Brexit negotiations: European Parliament says sufficient progress not made as it urges EU leaders to delay next phase of talks

UK has ‘seriously impeded’ the withdrawal talks because of a lack of ‘clear proposals’ over settling its bills, MEPs say

Rob Merrick
Deputy Political Editor
Tuesday 03 October 2017 12:41
Brexit talks: European Parliament says sufficient progress not made

MEPs have delivered a blow to Theresa May by demanding talks on a post-Brexit trade deal with the EU are delayed because of Britain’s confused stance.

The European Parliament overwhelmingly passed a motion warning that “sufficient progress has not yet been made” on agreeing the divorce deal.

EU leaders have insisted Britain must first move to settle three key separation issues: the financial settlement, the future rights of EU citizens and the Irish border.

But the motion – passed unamended – instead accused the UK of having “seriously impeded” talks over the divorce bill because of a lack of “clear proposals”.

The resolution was backed by 557 MEPs sitting in Strasbourg, with just 92 voting against and 29 abstentions.

Only a “major breakthrough” should see the EU council of ministers agree to move onto the second phase of the talks – future trade – at a summit later this month, it said.

The vote in Strasbourg is not binding, but the views of MEPs are crucial because they have a veto over any final Brexit agreement.

It represents a setback for the Prime Minister, who hoped her speech in Florence – promising to plug any hole in the EU budget, until 2020 – would break the stalemate.

During the debate, a senior MEP warned Ms May that Boris Johnson must be sacked if she wanted to prevent the Brexit negotiations breaking down.

Manfred Weber, a key ally of German Chancellor Angela Merkel, said the Foreign Secretary’s interventions left the Government “trapped by their own party quarrels and political contradictions”.

Jean-Claude Juncker: Britain needs a 'miracle' to meet deadline for Brexit deal

“Please sack Johnson because we need a clear answer who is responsible for the British position,” said the leader of the centre-right EPP grouping in the European Parliament.

“Who do I call in London – Theresa May, Boris Johnson or David Davis? Please don’t put your party first. We need a clear answer who is responsible for the British position.”

The warning was echoed by Guy Verhofstadt, the Parliament’s Brexit coordinator, who said cabinet splits were blocking progress in the exit talks.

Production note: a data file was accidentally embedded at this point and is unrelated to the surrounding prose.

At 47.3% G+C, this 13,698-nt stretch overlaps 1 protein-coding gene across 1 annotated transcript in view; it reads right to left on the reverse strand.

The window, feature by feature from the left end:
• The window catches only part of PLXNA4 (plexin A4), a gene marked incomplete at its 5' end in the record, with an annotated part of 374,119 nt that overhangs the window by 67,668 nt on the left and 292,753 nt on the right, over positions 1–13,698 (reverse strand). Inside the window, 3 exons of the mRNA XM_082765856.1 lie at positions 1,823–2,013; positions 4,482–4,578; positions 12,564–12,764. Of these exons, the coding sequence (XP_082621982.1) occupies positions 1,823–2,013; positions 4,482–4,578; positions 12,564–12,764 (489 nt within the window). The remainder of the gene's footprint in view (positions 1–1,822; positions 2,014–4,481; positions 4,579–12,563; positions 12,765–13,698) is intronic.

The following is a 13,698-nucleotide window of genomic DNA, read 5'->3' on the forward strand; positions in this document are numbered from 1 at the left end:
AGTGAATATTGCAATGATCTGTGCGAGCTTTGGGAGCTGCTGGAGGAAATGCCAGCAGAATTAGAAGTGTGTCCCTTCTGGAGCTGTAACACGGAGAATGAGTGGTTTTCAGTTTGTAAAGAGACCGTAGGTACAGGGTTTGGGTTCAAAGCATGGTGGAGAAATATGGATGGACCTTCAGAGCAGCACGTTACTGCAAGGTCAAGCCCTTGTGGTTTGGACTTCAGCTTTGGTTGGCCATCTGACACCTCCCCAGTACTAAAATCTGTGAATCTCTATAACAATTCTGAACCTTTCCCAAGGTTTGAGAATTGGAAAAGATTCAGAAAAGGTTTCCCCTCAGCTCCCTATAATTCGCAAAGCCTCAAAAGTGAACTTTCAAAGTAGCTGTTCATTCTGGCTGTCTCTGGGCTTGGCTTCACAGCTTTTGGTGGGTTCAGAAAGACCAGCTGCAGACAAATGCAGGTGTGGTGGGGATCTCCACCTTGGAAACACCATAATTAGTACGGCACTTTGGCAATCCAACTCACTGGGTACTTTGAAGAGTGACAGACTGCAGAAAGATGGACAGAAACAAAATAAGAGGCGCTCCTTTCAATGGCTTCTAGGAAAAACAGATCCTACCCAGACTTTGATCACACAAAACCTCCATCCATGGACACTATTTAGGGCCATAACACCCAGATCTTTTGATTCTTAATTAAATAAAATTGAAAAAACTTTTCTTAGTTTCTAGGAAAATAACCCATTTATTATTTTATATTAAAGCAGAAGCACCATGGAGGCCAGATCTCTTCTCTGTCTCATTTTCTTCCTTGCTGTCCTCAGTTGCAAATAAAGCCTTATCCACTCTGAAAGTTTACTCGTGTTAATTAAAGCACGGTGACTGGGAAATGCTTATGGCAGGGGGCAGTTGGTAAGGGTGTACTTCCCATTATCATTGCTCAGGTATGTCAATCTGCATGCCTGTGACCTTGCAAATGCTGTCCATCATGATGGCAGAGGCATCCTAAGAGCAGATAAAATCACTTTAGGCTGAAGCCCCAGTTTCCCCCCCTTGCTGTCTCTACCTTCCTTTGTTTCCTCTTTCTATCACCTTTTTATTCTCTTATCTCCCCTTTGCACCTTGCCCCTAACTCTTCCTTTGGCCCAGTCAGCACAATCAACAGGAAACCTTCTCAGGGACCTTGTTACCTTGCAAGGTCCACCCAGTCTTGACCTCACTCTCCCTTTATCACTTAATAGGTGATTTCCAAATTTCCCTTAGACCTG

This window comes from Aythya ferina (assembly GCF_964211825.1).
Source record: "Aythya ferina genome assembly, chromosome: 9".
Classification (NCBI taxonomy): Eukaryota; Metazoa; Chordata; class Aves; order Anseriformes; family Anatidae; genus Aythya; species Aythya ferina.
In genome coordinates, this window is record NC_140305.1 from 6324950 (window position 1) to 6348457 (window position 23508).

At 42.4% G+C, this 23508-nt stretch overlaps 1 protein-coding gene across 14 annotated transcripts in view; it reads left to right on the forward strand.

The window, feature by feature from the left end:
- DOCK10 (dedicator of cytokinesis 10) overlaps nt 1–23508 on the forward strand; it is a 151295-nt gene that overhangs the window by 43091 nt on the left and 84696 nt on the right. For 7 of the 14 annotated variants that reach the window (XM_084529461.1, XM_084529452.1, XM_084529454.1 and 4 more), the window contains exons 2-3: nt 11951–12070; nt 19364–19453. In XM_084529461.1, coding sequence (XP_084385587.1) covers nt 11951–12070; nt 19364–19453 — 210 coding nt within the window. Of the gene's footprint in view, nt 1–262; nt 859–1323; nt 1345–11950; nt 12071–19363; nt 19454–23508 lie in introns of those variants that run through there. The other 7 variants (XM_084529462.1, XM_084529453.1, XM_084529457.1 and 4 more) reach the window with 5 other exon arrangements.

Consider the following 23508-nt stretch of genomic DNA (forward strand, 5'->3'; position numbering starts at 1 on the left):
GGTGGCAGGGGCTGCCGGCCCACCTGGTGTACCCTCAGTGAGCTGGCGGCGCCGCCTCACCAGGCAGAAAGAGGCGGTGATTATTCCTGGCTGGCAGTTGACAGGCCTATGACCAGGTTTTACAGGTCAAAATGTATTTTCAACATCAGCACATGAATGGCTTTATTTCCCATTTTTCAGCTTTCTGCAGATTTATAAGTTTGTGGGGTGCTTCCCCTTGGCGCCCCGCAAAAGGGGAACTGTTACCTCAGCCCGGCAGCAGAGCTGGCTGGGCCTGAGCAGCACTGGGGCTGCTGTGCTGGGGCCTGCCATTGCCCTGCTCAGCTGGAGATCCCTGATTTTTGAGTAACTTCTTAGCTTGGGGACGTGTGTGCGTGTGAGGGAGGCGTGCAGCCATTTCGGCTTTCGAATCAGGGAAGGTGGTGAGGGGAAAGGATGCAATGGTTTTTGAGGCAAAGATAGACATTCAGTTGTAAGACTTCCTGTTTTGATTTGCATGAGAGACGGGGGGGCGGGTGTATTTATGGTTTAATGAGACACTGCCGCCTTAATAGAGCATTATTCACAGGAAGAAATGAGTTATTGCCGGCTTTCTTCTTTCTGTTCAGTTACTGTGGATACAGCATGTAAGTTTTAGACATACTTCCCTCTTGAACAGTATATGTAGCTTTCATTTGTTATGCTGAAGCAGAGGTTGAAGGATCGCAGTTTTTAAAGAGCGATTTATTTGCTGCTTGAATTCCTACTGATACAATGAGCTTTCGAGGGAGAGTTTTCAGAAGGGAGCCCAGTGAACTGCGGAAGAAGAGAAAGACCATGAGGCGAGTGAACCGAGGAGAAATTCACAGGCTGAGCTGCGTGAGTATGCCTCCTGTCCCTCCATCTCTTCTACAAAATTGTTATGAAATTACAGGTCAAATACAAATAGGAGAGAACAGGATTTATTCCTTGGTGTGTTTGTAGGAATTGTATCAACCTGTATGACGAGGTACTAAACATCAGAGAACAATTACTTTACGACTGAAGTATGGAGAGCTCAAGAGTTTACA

“There is a lack of clarity, there is even disunity,” he said. “There are oppositions between [Philip] Hammond and [Liam] Fox. There are divisions between Johnson and May.”

MEPs made clear they will veto any deal unless Britain continues to accept European Court of Justice rulings during any implementation period.

“Such a transitional period can only be envisaged under the full jurisdiction of the Court of Justice of the European Union,” the motion said – and if other withdrawal issues are “concluded”.

However, ending the jurisdiction of the court immediately at the point of Brexit was one of the four red lines set out by the Foreign Secretary over the past weekend.

He also demanded that no new EU directives or regulations should apply to Britain after Brexit and that the UK should not pay, or accept EU rules, to gain long-term access to the single market.

Some senior Tories believe that Mr Johnson is deliberately attempting to set Ms May up to fail by making demands that Brussels will never agree to.

MEPs passed the resolution, drawn up by the Parliament’s Brexit Steering Group, following a debate on Tuesday morning with EU Commission President Jean-Claude Juncker and chief negotiator Michel Barnier.

Register for free to continue reading

Registration is a free and easy way to support our truly independent journalism

By registering, you will also enjoy limited access to Premium articles, exclusive newsletters, commenting, and virtual events with our leading journalists

Already have an account? sign in

By clicking ‘Register’ you confirm that your data has been entered correctly and you have read and agree to our Terms of use, Cookie policy and Privacy notice.

This site is protected by reCAPTCHA and the Google Privacy policy and Terms of service apply.

Join our new commenting forum

Join thought-provoking conversations, follow other Independent readers and see their replies


Thank you for registering

Please refresh the page or navigate to another page on the site to be automatically logged inPlease refresh your browser to be logged in